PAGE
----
4) Fast food is a rarity. In fact, McDonald’s is only in the big cities and even then, there are no drive- throughs. People don’t eat in their car, while walking or on the train. They stop and take time to enjoy the experience of eating. Being “present” when you eat means you aren’t reaching for food later to make-up for the experience you never had because you were driving, talking on the bluetooth and eating dinner.
5) Their food is very different. Sure, some of it seems fattening or carbohydrate-rich but, it is fresh. There are few processed foods, no partially or fully hydrogenated oils, genetically modified crops, no hormones in meat or milk and no high fructose corn syrup. For dinner there you may eat gnocchi with gorgonzola cheese sauce and a salad. In America, I have clients that eat things that resemble food but are sugar-free, fat-free, fiber-fortified, flavor-free concoctions created in a lab.
6) They eat a phytochemical rich diet. Vegetables, fruit, and nuts are plentiful. Plant based foods prevent oxidative stress and subsequent mass inflammatory processes in the body – both of which have been implicated in many chronic diseases including obesity.
7) They enjoy life. People don’t work 24/7 over there. Instead, they spend time with family and friends, walk outside, play games and lay on beautiful beaches.
There are so many things I love about the Italian way of life and I hope they don’t become too “Westernized” with fast food places everywhere, inactive lifestyles, a prevalence of packaged foods and living life in a hurry.
I look forward to my next trip, sight-seeing and visiting with some of my wonderful friends and colleagues there.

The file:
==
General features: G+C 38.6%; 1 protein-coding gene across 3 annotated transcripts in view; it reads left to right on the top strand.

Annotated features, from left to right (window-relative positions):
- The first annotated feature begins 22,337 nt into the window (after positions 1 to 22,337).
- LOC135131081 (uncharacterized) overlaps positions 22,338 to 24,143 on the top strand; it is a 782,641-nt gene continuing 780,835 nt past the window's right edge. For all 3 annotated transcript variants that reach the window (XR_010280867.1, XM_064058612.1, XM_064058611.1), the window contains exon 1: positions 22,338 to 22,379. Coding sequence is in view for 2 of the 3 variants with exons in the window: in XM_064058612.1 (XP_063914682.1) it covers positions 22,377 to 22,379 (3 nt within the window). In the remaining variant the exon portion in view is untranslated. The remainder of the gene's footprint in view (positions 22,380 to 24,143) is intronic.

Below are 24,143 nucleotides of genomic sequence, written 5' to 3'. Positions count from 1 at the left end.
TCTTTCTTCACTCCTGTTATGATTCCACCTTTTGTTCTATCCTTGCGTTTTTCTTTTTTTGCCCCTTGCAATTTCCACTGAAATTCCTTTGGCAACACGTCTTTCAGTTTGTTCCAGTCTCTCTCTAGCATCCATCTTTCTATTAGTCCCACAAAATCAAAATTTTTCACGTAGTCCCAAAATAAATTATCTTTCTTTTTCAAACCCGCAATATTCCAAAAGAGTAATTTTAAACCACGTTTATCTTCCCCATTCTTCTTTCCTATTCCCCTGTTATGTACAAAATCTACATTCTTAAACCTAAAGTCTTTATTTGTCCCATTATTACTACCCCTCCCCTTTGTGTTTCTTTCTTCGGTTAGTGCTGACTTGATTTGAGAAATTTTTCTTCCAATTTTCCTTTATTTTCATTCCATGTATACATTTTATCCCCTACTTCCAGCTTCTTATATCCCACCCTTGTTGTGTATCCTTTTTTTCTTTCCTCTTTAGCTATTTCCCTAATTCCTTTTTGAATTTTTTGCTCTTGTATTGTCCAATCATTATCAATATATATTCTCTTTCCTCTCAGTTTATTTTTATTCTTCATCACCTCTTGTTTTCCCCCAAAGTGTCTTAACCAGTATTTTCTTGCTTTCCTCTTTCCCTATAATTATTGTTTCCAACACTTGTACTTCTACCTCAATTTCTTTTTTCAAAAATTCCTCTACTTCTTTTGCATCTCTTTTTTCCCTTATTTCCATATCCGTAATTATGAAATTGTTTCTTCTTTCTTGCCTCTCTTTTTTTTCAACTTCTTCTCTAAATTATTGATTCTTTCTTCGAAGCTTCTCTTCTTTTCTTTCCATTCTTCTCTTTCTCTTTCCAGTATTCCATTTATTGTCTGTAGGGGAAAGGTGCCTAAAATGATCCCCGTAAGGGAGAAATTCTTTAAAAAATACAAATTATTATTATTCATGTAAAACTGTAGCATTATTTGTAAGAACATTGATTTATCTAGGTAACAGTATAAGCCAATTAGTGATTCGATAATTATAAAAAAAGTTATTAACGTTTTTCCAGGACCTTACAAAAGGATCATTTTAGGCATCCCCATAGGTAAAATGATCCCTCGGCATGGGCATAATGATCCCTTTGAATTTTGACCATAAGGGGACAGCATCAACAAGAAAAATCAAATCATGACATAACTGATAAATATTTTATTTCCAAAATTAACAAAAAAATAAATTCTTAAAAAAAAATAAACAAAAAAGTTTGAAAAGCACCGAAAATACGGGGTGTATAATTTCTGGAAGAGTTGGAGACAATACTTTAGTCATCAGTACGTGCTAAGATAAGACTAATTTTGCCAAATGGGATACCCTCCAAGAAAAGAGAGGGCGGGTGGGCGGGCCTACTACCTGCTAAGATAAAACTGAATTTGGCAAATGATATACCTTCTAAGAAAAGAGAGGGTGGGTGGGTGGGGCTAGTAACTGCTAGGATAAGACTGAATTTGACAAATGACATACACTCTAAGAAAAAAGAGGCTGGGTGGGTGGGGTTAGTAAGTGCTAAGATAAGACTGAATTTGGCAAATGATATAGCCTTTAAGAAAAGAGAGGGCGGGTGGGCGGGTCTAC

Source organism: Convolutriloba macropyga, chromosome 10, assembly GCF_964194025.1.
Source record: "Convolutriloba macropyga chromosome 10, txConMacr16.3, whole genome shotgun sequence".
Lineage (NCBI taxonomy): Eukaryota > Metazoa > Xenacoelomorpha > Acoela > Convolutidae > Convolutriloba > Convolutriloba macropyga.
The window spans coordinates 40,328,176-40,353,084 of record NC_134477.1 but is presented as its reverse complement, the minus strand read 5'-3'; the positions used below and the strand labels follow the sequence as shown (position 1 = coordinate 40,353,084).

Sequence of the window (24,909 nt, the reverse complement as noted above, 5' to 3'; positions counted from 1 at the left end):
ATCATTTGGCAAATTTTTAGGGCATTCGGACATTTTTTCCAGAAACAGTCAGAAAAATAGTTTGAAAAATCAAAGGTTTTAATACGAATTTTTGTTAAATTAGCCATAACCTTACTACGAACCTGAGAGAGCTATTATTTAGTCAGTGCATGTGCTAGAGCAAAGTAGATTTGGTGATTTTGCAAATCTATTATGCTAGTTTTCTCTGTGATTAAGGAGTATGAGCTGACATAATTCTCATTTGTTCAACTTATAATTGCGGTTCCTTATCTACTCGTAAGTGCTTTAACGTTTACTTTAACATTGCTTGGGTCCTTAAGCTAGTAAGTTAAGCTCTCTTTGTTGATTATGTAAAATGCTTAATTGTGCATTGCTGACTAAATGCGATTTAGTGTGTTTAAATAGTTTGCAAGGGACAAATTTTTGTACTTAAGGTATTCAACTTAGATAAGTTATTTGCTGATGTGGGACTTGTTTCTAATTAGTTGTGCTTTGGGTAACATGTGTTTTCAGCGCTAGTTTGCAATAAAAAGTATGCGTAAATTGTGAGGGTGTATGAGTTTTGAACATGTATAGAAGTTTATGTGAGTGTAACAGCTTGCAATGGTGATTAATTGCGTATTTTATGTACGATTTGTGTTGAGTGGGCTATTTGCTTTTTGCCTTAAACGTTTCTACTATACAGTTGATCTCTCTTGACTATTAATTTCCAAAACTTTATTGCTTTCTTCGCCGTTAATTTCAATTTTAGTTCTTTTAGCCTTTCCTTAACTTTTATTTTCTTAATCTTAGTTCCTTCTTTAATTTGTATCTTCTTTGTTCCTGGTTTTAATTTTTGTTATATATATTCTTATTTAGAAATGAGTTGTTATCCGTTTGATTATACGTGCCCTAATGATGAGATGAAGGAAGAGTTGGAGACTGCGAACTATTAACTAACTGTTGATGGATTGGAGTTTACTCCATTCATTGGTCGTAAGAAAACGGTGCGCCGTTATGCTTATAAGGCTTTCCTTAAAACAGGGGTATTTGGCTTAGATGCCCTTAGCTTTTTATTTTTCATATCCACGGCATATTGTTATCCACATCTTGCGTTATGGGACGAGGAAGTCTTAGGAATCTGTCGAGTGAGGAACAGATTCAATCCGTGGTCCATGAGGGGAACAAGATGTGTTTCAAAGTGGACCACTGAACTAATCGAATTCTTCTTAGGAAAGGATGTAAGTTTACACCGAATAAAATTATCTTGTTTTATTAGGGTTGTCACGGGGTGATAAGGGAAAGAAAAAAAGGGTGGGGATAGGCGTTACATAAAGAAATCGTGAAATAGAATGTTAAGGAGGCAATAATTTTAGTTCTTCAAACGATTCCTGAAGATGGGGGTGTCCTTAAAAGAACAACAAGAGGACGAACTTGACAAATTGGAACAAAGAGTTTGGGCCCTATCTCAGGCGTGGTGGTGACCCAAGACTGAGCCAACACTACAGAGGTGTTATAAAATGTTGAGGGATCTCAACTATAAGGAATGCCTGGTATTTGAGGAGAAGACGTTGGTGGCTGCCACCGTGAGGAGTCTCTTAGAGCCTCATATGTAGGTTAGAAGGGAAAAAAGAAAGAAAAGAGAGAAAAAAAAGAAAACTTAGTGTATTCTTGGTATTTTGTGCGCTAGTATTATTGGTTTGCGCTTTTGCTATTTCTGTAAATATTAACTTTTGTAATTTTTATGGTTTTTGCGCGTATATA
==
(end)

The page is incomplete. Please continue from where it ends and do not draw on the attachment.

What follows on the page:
Worst Habit for Your Health? Lack of Physical Activity.

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According to one of the foremost experts on physical activity, Steven Blair, PhD, our nation’s collective lack of physical activity is “the biggest public health problem of the 21st century.” Now of course Dr. Blair is going to say this – physical activity is his profession, he is a professor of exercise science and epidemiology at the University of South Carolina. But, I happen to agree with him for some of the same reasons he passionately discusses every day in addition to some first hand experience.

As one of the nutritionists for a local weight loss challenge (where participants range from 180-320 lbs), I’ve noticed one thing most participants have in common – they never played sports or did any physical activity as kids. They didn’t learn to like physical activity or find something they were good at. What’s even worse is that some were “punished” with laps, push-ups or sit-ups. It’s usually around this time, after they tell me their stories, that I get this blank sad look on my face. Everyday I am thankful for the opportunities playing sports brought me in life, the lessons learned, the sheer joy of winning and doing something well, the friendships I made, the disappointments that I learned to overcome and … I could go on for pages here. But my point is this – these individuals never received these opportunities. They didn’t learn how good it feels to move their bodies, get active, play. And, now obese and morbidly obese, physical activity is a challenge and they are far less healthy then they should be.